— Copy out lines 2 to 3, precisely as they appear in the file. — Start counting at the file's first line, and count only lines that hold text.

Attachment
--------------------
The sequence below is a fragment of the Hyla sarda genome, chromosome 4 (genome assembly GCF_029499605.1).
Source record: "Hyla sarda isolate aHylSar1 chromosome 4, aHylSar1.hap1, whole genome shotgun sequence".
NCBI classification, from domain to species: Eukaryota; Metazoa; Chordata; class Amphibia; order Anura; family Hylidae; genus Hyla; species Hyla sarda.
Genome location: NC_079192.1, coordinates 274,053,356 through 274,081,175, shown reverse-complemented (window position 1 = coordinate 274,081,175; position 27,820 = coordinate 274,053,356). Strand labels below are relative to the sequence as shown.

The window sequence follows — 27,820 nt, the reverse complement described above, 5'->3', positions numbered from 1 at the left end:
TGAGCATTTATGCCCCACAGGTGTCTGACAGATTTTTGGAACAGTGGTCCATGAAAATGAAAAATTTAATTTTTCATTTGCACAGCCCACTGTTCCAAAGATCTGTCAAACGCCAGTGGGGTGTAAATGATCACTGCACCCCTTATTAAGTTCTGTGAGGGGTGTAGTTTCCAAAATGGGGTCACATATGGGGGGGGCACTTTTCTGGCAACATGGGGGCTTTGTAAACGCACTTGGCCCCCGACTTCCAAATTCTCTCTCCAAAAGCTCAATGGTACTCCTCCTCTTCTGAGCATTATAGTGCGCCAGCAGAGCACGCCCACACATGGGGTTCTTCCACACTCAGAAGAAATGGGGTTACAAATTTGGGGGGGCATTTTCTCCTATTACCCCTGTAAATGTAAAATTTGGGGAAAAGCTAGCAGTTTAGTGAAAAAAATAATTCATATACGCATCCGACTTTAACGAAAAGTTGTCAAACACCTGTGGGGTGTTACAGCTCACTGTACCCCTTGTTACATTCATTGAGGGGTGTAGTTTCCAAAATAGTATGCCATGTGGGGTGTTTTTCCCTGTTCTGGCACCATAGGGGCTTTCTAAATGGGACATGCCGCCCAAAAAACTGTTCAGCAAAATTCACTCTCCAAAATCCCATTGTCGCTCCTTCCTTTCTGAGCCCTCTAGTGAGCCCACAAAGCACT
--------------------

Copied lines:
Source record: "Hyla sarda isolate aHylSar1 chromosome 4, aHylSar1.hap1, whole genome shotgun sequence".
NCBI classification, from domain to species: Eukaryota; Metazoa; Chordata; class Amphibia; order Anura; family Hylidae; genus Hyla; species Hyla sarda.